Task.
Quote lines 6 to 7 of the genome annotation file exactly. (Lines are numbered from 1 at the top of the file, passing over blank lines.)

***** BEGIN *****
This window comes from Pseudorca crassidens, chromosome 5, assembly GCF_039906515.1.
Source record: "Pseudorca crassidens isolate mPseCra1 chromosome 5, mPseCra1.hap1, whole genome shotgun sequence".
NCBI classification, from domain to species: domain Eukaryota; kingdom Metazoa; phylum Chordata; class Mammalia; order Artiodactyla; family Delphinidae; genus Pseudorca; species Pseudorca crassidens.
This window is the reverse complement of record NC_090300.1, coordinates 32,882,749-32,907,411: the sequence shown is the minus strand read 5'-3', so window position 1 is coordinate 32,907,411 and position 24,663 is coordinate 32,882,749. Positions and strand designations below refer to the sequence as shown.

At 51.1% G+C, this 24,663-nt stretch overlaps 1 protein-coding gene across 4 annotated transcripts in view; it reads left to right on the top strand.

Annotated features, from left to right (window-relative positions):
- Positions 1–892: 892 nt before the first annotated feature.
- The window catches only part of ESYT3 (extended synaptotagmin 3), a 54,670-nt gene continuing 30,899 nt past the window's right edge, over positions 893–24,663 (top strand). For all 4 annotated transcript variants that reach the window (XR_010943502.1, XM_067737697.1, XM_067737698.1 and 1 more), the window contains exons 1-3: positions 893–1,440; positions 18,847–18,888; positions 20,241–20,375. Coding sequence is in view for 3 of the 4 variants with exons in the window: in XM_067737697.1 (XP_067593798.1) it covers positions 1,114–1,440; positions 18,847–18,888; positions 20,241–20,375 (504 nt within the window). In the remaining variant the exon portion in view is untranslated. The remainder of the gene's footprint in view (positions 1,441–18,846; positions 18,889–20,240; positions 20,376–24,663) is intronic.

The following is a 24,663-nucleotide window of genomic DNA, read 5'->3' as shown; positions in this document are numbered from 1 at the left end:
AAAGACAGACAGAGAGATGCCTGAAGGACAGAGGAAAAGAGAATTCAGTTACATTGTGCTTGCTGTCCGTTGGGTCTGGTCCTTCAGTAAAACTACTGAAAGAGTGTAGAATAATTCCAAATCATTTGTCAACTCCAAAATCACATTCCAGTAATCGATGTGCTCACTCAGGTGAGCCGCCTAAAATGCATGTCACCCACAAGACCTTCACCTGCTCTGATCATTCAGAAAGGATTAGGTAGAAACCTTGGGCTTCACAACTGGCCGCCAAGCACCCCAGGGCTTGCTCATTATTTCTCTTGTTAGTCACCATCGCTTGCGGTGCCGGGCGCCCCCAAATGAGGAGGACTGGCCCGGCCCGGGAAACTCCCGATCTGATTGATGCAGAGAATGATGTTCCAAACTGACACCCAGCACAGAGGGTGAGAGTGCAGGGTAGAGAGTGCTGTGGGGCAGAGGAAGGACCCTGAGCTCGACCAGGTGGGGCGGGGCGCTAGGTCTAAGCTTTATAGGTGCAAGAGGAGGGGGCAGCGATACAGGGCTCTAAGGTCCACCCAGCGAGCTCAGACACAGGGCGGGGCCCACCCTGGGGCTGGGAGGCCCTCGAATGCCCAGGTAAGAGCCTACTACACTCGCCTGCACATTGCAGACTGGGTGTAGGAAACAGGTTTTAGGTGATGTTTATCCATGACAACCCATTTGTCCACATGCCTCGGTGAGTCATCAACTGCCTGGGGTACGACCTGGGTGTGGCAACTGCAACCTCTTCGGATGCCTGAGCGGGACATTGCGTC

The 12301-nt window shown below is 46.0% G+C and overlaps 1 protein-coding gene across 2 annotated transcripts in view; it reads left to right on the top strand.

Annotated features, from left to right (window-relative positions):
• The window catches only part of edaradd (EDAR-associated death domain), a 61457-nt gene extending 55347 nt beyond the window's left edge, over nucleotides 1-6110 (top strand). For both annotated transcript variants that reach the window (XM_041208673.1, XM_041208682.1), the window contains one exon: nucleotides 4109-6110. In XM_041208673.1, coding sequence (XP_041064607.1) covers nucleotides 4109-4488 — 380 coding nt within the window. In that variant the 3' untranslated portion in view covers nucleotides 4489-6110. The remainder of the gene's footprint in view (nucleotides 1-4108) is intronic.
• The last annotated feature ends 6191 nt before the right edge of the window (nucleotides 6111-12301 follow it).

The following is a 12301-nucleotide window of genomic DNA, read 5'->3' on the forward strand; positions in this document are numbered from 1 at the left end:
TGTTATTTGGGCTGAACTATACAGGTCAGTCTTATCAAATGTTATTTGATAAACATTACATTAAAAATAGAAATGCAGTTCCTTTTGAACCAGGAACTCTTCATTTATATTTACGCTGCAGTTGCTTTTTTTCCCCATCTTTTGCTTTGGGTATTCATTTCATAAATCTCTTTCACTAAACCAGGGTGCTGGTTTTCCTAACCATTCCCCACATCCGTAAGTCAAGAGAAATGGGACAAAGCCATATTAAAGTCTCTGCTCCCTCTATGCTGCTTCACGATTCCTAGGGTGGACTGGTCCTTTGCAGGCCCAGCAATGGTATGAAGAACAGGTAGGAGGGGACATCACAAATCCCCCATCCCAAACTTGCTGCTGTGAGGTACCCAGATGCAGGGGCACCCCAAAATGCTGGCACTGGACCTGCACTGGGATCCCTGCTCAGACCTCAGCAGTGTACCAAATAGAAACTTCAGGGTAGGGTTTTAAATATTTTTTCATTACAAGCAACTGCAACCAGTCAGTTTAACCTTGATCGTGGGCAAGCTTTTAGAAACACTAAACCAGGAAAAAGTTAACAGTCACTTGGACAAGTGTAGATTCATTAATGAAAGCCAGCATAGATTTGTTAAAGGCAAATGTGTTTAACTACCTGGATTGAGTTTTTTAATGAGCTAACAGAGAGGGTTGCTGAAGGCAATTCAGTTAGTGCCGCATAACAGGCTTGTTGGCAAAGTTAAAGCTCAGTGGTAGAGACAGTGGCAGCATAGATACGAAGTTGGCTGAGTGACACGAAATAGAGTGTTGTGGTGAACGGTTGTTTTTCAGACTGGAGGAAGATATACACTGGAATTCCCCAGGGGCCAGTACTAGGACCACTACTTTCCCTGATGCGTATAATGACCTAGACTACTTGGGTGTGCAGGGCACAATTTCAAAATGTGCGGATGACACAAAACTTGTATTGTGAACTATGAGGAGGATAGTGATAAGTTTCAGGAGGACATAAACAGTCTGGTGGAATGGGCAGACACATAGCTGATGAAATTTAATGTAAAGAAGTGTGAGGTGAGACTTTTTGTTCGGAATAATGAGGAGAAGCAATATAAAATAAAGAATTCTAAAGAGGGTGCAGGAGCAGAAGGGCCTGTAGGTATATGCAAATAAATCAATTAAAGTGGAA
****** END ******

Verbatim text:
Annotated features, from left to right (window-relative positions):
- Positions 1–892: 892 nt before the first annotated feature.